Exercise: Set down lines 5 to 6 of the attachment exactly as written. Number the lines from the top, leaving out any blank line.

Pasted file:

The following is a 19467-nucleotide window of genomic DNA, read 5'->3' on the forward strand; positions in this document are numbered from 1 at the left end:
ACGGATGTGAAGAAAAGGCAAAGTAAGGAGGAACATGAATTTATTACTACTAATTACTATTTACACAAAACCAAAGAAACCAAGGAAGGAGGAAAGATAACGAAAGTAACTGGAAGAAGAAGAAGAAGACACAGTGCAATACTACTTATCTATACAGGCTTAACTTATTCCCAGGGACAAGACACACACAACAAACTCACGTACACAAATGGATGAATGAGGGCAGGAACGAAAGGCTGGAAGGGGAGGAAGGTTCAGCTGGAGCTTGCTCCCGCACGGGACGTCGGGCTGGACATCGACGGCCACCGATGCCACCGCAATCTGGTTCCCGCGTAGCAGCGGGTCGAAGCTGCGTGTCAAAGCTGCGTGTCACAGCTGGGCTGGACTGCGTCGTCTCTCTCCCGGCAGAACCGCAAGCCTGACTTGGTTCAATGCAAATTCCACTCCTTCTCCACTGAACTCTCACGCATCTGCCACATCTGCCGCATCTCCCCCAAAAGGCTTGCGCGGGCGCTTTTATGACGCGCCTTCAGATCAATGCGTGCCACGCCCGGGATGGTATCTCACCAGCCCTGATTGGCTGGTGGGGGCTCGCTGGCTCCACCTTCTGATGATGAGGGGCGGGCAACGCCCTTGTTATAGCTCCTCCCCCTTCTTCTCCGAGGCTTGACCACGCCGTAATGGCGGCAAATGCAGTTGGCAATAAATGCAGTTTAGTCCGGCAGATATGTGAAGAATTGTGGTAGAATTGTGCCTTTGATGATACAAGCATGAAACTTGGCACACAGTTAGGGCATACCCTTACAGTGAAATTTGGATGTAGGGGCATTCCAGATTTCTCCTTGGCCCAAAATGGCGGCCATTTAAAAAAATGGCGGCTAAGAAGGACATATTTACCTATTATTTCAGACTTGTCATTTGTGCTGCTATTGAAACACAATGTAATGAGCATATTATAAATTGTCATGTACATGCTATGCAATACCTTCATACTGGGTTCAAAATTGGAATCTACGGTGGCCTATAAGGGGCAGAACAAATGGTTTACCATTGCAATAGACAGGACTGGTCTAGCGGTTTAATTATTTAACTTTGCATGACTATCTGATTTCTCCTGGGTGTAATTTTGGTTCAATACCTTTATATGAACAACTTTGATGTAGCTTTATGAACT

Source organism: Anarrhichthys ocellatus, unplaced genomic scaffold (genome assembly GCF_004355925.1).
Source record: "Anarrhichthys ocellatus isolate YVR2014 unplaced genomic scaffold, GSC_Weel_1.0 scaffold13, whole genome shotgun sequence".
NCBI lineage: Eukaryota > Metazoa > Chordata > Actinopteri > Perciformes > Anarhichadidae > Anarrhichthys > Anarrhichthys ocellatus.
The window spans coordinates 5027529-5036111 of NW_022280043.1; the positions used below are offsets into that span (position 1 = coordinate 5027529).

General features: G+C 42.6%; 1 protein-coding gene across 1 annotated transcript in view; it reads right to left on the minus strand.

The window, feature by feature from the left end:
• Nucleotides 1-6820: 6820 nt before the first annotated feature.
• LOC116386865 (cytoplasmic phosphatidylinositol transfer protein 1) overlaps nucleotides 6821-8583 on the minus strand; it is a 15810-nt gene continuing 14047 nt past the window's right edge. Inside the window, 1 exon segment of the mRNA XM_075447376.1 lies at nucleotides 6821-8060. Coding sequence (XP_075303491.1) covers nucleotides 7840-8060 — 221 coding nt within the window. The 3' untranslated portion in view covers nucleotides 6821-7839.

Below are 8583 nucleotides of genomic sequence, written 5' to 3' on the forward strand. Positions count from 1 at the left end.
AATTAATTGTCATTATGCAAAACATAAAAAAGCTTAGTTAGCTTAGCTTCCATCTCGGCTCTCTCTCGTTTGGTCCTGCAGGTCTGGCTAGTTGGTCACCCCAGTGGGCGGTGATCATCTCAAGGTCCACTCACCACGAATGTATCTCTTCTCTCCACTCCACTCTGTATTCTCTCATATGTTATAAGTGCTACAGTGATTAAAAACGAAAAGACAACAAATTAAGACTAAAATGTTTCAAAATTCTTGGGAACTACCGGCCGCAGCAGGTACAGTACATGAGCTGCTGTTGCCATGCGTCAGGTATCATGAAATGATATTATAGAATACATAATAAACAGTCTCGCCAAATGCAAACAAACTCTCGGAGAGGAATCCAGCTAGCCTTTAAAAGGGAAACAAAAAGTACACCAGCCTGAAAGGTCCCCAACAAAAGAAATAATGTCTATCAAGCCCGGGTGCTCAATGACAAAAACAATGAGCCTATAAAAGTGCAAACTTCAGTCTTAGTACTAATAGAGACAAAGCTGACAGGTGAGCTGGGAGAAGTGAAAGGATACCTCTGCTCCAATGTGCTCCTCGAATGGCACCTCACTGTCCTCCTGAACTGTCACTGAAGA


NCBI lineage: Eukaryota > Metazoa > Chordata > Actinopteri > Perciformes > Anarhichadidae > Anarrhichthys > Anarrhichthys ocellatus.
The window spans coordinates 5027529-5036111 of NW_022280043.1; the positions used below are offsets into that span (position 1 = coordinate 5027529).